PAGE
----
All effective antipsychotic drugs work by blocking post-synaptic dopamine D2 receptors; no new mechanism of action has emerged
since they were discovered 70 years ago. The action is desirable since it acts to oppose the excessive release of dopamine that occurs
in schizophrenia. However side-effects are problematic and response is often partial. There is therefore a strong need to find nondopamine
acting antipsychotics; I will describe 3 approaches to finding them - some successful.
1) Sunovion SEP-363856 is one of a series was discovered by screening compounds for a behavioural profile in rodents that matched
clozapine, our most effective antipsychotic. It does not block dopamine receptors but can oppose dopamine-mediated behaviour in
rodents. To determine its possible efficacy in humans we assessed its effects on dopamine functions using fMRI to monitor its actions
on reward processing and brain connectivity in healthy volunteers.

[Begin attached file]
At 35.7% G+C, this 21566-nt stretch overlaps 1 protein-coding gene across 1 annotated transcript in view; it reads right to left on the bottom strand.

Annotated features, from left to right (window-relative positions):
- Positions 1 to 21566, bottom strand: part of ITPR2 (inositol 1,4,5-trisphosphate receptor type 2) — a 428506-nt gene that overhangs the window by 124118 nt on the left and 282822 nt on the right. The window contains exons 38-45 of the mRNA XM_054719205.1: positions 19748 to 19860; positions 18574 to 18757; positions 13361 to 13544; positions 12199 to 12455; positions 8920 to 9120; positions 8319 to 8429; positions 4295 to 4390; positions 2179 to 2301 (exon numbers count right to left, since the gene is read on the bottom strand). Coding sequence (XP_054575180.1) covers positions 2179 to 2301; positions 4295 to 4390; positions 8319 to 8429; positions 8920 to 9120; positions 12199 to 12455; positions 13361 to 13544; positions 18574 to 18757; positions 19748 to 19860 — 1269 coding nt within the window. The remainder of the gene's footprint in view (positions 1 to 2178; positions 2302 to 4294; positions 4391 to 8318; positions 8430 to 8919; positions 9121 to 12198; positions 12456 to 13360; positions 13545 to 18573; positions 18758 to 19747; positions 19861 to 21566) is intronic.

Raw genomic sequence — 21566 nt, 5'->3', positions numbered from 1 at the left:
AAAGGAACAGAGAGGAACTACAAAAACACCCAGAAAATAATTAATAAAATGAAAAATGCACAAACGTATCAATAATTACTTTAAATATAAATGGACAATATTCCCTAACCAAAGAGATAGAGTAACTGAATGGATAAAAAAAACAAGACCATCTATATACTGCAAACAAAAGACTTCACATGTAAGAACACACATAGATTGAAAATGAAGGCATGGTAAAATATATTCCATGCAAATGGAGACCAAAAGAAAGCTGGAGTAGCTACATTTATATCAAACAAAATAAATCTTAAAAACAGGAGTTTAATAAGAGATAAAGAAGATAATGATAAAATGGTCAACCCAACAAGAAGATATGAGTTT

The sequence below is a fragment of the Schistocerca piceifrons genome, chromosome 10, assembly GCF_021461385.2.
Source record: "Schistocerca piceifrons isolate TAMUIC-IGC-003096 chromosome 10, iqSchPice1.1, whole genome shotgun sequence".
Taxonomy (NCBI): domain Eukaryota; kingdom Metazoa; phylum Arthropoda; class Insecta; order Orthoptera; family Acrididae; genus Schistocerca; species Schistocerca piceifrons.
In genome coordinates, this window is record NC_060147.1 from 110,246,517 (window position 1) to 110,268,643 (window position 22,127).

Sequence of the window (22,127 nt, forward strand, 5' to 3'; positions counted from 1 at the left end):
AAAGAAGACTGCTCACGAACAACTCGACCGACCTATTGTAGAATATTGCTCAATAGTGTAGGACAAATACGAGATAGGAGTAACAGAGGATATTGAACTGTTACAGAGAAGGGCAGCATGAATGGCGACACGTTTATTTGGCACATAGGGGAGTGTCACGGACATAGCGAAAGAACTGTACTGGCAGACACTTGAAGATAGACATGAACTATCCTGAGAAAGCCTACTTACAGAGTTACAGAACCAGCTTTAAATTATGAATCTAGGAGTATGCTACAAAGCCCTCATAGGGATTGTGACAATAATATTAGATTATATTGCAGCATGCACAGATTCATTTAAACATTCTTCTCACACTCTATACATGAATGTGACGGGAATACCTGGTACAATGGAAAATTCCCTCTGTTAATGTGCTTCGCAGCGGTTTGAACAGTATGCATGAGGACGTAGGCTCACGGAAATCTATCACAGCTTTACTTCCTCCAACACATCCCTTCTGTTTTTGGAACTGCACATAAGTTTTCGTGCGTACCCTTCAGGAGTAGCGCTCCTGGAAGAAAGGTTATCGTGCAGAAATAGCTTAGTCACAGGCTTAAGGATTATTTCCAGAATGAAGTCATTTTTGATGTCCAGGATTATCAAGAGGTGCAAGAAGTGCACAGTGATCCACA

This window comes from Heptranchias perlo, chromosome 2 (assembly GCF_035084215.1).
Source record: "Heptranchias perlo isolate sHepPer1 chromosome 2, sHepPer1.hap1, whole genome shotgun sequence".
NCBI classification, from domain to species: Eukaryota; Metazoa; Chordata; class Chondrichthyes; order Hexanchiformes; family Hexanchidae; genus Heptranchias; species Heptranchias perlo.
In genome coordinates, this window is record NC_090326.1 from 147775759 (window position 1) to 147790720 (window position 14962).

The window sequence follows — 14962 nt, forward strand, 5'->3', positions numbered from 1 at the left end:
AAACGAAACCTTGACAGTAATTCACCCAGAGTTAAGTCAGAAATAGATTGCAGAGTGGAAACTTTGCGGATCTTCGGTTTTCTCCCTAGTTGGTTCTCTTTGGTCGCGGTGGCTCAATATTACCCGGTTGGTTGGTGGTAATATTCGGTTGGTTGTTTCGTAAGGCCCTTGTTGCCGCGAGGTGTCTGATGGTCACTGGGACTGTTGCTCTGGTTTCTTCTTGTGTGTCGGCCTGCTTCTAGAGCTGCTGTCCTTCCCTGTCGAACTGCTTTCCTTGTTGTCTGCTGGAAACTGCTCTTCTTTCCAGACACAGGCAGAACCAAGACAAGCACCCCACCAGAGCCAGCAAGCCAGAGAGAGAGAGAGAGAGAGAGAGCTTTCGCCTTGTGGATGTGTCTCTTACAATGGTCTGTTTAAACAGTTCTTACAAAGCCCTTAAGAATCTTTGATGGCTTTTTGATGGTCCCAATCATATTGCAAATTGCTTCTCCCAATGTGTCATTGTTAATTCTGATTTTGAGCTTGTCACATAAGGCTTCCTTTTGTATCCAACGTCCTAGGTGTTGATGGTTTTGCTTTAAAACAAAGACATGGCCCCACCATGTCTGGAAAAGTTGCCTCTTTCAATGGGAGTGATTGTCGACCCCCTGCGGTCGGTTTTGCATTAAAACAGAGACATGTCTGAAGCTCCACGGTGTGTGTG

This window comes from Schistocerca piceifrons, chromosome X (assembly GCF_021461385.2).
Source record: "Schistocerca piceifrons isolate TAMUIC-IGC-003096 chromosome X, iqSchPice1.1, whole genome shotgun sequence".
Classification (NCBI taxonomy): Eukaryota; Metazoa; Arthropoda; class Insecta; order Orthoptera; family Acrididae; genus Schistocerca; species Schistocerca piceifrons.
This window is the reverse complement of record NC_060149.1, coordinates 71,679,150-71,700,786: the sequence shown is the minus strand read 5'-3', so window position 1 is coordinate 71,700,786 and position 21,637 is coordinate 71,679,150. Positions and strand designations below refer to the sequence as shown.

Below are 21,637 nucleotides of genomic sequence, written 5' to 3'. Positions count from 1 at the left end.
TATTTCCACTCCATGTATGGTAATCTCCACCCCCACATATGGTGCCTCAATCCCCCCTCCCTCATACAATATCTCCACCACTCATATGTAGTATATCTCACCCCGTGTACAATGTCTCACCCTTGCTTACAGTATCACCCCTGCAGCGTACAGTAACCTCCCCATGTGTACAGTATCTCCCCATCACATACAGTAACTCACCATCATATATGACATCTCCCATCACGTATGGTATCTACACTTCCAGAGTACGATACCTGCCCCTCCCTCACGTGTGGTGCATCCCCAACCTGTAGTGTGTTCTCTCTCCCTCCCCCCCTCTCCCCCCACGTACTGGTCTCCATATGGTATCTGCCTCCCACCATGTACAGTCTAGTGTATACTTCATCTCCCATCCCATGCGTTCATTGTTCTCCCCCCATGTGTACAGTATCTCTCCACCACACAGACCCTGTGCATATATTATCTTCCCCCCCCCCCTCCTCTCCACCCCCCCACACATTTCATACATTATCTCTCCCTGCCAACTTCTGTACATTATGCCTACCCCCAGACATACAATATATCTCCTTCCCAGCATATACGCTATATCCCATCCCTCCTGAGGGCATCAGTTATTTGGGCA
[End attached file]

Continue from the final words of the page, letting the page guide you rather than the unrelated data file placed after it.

2) Autifony AUT00206 in contrast, was discovered by screening thousands of compounds for a specific molecular property, the ability to
potentiate the activity of a potassium channel. Promoting the Kv3.1 channel on GABA inter-neurons could restore GABA function in
schizophrenia. We tested whether it would restore experimentally impaired GABA function induced by ketamine in healthy volunteers.
3) Minocyline is a well known antibiotic that also has anti-inflammatory properties including reducing activation of the brain’s
inflammatory microglial cells. The evidence of brain inflammation in schizophrenia has led to much interest in repurposing minocycline
for the treatment of early psychosis. I will report the results of a large multicentre trial.